In 2000, Miller held a public interview with University English Prof. Enoch Brater. The transcript of the interview was published by Brater in a recent compilation of articles about Miller. Here are two excerpts:


Enoch Brater: Let’s begin with Ann Arbor. Why did you come to study at the University of Michigan? Why didn’t someone like you go to City College in New York, which would have been a very logical path in the middle of the Depression?

Arthur Miller: Well, I did go to City College for about three weeks in the evening; I was working during the daytime. But I couldn’t stay awake, so I decided I’d work for a few years and make enough money to go to school in the daytime. I was a little better at staying awake in the daytime. Anyway, coming to Michigan was partly because at that time it was probably the only university in the United States that had an active interest in creative writing. At least I knew of no other. There was that, and there was also that the tuition was so cheap, and money was difficult to come by. So those are the reasons.

EB: Did your family think it was odd that you were coming all the way to the Midwest, leaving New York and all that world behind you?

AM: I looked at it as a kind of adventure. I thought of it as the Wild West. I was amazed that in Detroit they had the same cars we had in New York! For a young guy, it was a great adventure. People didn’t jump into airplanes in those days and fly off to some place. Moving around was a good deal more difficult.

EB: When you were a student here, how often did you get back to New York?

AM: I got back during the Christmas vacation, and that was about it. I usually had to work during the spring vacation, and in fact that’s when I wrote my first play. So I got back once each year.

EB: Tell us about The Michigan Daily. Why did you stop writing for the Daily?

AM: Well, because I started to win prizes for my plays, and I wanted to spend more time writing plays. I lost my impulse to do journalism because I tended to want to make the stories better, and that left fact behind a good deal of the time. I found I wasn’t really made to be a reporter. The only thing about journalism was that they had a payroll, and that wasn’t the case in the theater. You were completely on your own there and could easily starve to death, but I decided to pursue the theatre because I loved it.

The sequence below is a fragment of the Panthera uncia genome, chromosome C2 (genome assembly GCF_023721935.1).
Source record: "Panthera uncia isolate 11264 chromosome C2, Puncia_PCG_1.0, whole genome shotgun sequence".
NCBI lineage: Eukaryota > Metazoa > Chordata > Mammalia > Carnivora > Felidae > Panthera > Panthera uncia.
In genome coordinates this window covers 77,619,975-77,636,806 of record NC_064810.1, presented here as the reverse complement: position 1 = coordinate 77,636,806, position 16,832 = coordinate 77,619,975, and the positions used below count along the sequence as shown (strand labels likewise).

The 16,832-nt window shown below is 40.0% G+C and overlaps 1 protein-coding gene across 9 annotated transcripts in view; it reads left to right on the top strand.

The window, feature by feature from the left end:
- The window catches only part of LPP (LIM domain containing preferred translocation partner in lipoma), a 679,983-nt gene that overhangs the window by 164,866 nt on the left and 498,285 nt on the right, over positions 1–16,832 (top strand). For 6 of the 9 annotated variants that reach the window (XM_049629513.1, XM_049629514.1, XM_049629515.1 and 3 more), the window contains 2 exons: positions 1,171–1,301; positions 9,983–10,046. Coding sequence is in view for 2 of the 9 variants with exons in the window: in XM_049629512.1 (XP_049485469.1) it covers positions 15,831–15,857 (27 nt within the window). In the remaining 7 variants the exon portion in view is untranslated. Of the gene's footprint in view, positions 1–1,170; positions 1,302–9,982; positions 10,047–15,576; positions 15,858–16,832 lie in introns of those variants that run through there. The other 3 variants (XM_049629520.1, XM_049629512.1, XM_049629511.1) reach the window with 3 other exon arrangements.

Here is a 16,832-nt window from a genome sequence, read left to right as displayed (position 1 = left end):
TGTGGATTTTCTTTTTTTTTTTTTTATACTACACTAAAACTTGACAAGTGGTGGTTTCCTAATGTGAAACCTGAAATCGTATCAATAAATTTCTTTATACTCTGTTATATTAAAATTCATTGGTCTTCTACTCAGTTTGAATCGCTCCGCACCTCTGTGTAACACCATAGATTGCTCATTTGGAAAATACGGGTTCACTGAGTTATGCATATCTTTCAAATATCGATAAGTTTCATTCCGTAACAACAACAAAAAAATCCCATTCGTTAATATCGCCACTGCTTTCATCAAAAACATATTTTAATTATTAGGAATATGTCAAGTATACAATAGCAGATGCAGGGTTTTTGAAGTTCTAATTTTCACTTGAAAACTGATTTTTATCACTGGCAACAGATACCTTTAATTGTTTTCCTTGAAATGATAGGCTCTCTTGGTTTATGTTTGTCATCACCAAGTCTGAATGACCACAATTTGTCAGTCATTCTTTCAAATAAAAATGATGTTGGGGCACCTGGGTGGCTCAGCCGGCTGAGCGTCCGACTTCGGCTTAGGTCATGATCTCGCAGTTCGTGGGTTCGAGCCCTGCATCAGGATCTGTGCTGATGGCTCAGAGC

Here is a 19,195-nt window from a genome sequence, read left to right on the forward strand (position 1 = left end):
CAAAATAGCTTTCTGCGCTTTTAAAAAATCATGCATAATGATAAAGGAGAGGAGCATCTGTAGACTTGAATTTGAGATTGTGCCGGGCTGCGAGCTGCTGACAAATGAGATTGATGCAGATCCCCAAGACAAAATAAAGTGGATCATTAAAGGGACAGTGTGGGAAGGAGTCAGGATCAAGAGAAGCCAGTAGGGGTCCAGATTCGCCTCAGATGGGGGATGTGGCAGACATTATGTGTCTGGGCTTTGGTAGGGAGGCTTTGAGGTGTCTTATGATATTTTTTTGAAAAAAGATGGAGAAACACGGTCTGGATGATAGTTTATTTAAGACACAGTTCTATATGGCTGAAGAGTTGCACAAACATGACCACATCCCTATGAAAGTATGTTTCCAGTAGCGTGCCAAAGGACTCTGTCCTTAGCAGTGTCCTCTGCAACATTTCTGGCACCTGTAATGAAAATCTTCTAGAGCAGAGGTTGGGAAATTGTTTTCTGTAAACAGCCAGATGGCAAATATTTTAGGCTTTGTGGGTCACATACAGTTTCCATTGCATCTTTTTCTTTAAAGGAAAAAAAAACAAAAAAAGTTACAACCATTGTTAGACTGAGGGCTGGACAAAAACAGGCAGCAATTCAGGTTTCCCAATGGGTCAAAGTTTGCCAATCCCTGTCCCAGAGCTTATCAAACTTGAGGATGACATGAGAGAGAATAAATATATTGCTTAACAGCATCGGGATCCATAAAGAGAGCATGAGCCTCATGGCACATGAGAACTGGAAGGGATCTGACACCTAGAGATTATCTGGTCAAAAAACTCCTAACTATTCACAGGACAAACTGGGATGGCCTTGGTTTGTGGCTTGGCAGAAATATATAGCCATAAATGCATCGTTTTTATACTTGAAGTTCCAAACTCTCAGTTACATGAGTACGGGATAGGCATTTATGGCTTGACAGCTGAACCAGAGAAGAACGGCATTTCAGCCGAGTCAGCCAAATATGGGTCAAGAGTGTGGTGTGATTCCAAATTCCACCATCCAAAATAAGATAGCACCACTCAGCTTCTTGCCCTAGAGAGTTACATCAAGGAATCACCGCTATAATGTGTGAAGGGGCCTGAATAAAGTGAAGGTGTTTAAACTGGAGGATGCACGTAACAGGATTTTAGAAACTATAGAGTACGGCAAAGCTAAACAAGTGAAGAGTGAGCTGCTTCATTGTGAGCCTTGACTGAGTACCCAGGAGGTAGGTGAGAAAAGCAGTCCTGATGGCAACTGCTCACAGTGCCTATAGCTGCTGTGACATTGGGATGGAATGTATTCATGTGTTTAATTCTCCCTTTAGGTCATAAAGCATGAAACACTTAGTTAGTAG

Audience Member 2: My question is this; Because of your great courage during the McCarthy era, when you were summoned before the House Un-American Activities Committee did you have a certain righteous indignation? Where did you find the courage to confront bullies like those who were sticking up for McCarthy and following the crowd and the prevalent political times? Or did you have thoughts like other people would in your position, such as how is this going to affect my career? What can they do to me? What were your feelings right before you were forced to go before the committee?

AM: First of all, I was not dependent professionally on any corporation or big organization for my livelihood, unlike people who worked in Hollywood. The blacklist on Broadway theater in New York existed, but it was very spasmodic and weak, and I could always go back and write a play unless they put me in jail. So there was that. People who are totally dependent on the film studio know that their career was over if they resisted these investigations, and that’s terribly important. I suppose by the time 1956 rolled around, which was the time that I got sucked into it, I’d already felt as I did for twenty years or more. Professor Brater earlier read from my testimony and from my editorials at The Michigan Daily that I was a confirmed anti-Fascist; and I felt that the civilization could go under if we had dictatorship, and that was a feeling I had for two decades by the time I was called. So I didn’t feel I had much choice in the matter. But as I would emphasize again, I could follow through on my feelings because I knew I could always sit down at the typewriter and write a play which a screenwriter could not do or an actor or a director who worked on films.

Audience Member 3: I was wondering what playwrights and possibly screenwriters you enjoy reading and what people you would recommend for a young playwright to be reading nowadays.

AM: If I were to try to educate anybody, I would start with the Greeks and Shakespeare and Ibsen and Strindberg, and I could name probably thirty other people in contemporary terms, you should know what Brecht was up to, what some of our contemporary writers are doing. The British writers at the moment are terrific dramatists. The variety is endless. There are many, many ways to attack a dramatic problem, and offhand it would be hard for me to emphasize one over the other.


Transcript taken from “Arthur Miller’s America,” courtesy of Enoch Brater and the University of Michigan Press.


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